âPer mile traveled, our roads are less safe than they were prior to COVID-19,â said Ken Kolosh, the safety council’s manager of statistics.
The increase came even though stay-home orders didn’t start in much of the nation until the middle of March, Kolosh said.
Yet the number of fatalities per 100 million miles driven was 1.22 in March compared with 1.07 a year earlier.
To be sure, the actual number of traffic deaths in the U.S. fell by 8% in March compared with a year earlier as miles traveled dropped 18.6%, according to the safety council. But Kolosh said deaths should have dropped by the same percentage as the number of miles driven.
In April, the Governors Highway Safety Association reported that emptier streets may be encouraging drivers to flout traffic safety laws. Many states reported dramatic increases in speeding. In Los Angeles, speeds were up by as much as 30% on some streets, while authorities in Colorado, Indiana, Nebraska and Utah clocked vehicles going over 100 mph, the association said.
Court throws out major literacy ruling in Detroit schools
DETROIT (AP) â A federal appeals court on Tuesday threw out a groundbreaking decision that said Detroit students had a constitutional right to education and literacy, just days after Michigan’s governor settled the case by agreeing to seek millions from the Legislature to improve education.
The 6th U.S. Circuit Court of Appeals set aside an April decision by one of its panels, a rare step. But the deal reached by Gov. Gretchen Whitmer still will stand, a lawyer for students said.
Detroit students claimed poor conditions in schools had made learning impossible. In a 2-1 opinion last month, judges Eric Clay and Jane Stranch said thereâs a constitutional right to âaccess to literacy,â even if the U.S. Supreme Court has never declared it.
The full 6th Circuit has the power to scratch a decision and hear arguments again with multiple judges if a case âinvolves a question of exceptional importance,â according to its rules.
âItâs not a legally binding decision anymore,â said Evan Caminker, co-counsel for students and the former dean at University of Michigan law school.
Last week, Whitmer, a Democrat, said she was settling the case. She agreed to ask the Republican-controlled Legislature to spend at least $94.4 million for literacy programs in the Detroit district and take other steps. The seven plaintiffs would also share $280,000 for their own education.
âStudents in Detroit faced obstacles to their education that inhibited their ability to read, obstacles they never should have faced,â Whitmer said.
The lawsuit began when Gov. Rick Snyder, a Republican, was in office.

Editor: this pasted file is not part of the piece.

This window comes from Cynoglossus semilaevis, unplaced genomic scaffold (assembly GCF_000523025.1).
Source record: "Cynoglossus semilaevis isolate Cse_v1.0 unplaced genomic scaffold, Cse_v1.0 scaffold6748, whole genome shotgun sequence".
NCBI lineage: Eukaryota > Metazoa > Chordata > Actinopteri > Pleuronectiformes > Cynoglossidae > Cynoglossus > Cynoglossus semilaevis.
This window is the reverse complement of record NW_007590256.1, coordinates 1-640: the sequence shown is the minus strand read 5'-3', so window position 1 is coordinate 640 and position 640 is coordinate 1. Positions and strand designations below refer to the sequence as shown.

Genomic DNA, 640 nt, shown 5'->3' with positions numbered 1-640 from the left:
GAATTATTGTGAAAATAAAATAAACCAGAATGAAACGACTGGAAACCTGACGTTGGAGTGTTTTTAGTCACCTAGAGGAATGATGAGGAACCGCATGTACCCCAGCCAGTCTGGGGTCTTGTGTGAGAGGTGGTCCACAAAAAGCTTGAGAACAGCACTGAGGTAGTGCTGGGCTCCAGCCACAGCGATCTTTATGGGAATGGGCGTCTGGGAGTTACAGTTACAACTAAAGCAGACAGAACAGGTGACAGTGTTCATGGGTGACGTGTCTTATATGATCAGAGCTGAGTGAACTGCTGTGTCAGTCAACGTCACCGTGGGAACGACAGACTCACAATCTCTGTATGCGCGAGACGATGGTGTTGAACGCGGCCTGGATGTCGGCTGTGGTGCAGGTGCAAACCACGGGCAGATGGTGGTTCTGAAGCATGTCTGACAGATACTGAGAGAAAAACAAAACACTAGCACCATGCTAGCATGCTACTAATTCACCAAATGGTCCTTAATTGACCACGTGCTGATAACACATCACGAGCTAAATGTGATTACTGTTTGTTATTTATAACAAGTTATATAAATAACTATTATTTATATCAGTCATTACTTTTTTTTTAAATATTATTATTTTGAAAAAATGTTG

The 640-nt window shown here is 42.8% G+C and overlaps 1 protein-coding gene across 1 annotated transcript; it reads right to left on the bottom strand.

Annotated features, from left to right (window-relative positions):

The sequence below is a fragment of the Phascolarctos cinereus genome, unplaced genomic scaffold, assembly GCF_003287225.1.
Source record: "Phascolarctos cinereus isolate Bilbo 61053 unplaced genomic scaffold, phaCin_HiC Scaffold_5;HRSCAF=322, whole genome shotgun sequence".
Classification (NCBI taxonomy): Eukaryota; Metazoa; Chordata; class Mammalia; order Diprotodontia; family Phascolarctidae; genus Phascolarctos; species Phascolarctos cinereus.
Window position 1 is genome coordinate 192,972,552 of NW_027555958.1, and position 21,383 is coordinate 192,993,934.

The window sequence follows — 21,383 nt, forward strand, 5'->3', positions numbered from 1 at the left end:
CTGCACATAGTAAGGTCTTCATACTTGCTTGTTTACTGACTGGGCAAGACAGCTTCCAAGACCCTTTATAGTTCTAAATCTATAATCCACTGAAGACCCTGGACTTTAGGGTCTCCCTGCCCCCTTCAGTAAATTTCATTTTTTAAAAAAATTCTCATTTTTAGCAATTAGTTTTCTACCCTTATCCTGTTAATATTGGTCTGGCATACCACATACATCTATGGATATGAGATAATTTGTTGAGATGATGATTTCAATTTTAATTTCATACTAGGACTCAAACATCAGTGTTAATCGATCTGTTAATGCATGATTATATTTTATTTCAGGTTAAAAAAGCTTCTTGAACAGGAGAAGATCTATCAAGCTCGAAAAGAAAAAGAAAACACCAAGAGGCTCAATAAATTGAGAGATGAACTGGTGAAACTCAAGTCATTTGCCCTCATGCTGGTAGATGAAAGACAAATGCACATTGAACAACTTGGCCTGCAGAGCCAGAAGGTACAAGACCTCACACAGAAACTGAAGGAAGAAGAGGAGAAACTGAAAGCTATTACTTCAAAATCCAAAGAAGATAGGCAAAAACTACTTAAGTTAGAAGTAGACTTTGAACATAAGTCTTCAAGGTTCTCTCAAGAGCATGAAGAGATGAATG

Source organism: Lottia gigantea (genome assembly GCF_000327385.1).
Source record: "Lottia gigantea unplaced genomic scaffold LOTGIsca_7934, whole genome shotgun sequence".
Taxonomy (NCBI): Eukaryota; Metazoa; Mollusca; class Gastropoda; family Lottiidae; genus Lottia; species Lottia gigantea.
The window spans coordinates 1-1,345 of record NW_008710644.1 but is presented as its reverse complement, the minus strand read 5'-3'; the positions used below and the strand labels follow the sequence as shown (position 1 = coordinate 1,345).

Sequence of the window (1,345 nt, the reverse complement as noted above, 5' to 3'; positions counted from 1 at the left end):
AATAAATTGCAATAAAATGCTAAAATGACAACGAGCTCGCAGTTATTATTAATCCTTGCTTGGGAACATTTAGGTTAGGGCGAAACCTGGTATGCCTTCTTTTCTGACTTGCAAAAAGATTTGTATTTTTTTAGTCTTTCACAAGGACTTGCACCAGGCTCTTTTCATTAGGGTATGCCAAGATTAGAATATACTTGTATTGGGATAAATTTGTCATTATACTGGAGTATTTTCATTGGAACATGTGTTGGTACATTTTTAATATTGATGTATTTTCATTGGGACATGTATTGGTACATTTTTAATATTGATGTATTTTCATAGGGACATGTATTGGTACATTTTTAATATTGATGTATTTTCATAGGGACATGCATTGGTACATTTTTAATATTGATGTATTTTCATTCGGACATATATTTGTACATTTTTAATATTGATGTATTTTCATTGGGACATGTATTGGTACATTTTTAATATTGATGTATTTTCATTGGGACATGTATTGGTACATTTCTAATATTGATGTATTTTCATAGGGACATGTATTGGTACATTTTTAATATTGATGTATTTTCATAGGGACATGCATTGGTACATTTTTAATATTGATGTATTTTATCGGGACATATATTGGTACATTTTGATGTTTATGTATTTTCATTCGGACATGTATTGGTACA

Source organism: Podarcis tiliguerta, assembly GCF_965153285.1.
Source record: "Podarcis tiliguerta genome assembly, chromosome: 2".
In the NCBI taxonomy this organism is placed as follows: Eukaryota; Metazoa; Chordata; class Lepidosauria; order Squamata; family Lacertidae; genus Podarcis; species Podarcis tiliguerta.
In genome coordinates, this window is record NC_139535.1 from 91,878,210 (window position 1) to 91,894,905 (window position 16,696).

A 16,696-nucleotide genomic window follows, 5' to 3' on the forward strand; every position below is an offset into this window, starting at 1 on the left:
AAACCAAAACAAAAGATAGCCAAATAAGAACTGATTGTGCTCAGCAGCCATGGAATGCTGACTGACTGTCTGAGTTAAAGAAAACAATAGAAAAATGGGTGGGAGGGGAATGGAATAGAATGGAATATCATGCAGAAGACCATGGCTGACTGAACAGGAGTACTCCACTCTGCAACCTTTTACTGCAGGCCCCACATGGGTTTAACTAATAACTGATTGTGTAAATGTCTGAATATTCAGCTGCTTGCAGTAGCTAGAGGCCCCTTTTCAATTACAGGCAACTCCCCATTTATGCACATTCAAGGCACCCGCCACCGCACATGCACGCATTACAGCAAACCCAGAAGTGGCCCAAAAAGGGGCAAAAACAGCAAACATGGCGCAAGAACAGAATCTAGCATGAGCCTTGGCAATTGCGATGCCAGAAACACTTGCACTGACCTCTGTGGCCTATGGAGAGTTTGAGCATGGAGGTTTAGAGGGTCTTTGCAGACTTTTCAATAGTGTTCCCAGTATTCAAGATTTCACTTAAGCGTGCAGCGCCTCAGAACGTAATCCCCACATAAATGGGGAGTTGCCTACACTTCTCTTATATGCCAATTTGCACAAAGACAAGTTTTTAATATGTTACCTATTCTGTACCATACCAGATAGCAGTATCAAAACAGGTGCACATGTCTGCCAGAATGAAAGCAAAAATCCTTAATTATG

‘Cowboys for Trump’ leader chided for ‘dead Democrat’ remark
RIO RANCHO, N.M. (AP) â The founder of the group Cowboys for Trump and a New Mexico county commissioner is facing calls to resign after he said in a video, âthe only good Democrat is a dead Democrat.â
In a video posted Tuesday on social media, Otero County Commissioner Couy Griffin said he wished for the Democratic Party to die because it was anti-American and opposed to President Donald Trump.
âIâve come to a place where Iâve come to the conclusion that the only good Democrat is a dead Democrat,â Griffin said in a video on the Cowboys for Trump Facebook and Twitter pages. The crowd at an unknown event began to cheer.
âI donât say that in the physical sense, and I can already see where the videos getting edited where it says I want to go murder Democrats. No,â Griffin continued. âI say that in the political sense because the Democrat agenda and policy is anti-American right now.â
But by late Tuesday, a clip of the first part of Griffinâs comments circulated among Democrats who called for Griffin to resign from the Otero County Commission.
âThe County Commissionerâs comment is despicable, indefensible, and un-American,â Democratic New Mexico House Speaker Brian Egolf tweeted Tuesday. âHe represents Rs, Ds, and Independents. He should immediately apologize and resign.â
Man accused of running over, assaulting victim in Fargo
FARGO, N.D. (AP) â A Fargo man is being held on a possible attempted murder charge for an assault in a mall parking lot.
The 44-year-old suspect is accused of deliberately running over a man in the West Acres parking lot Tuesday and then getting out of his vehicle and assaulting him.
KFGO reports police say the two men know each other and the victim is accused of stealing the suspect’s vehicle in Moorhead, Minnesota.
The victim was taken to the hospital with serious injuries. Police arrested the suspect after he drove away from the parking lot.
Oregon high court halts ruling nixing virus restrictions
SALEM, Ore. (AP) â The Oregon Supreme Court halted a rural judgeâs order which had tossed out statewide coronavirus restrictions imposed by Gov. Kate Brown in a case brought by churches arguing the Democrat exceeded her authority.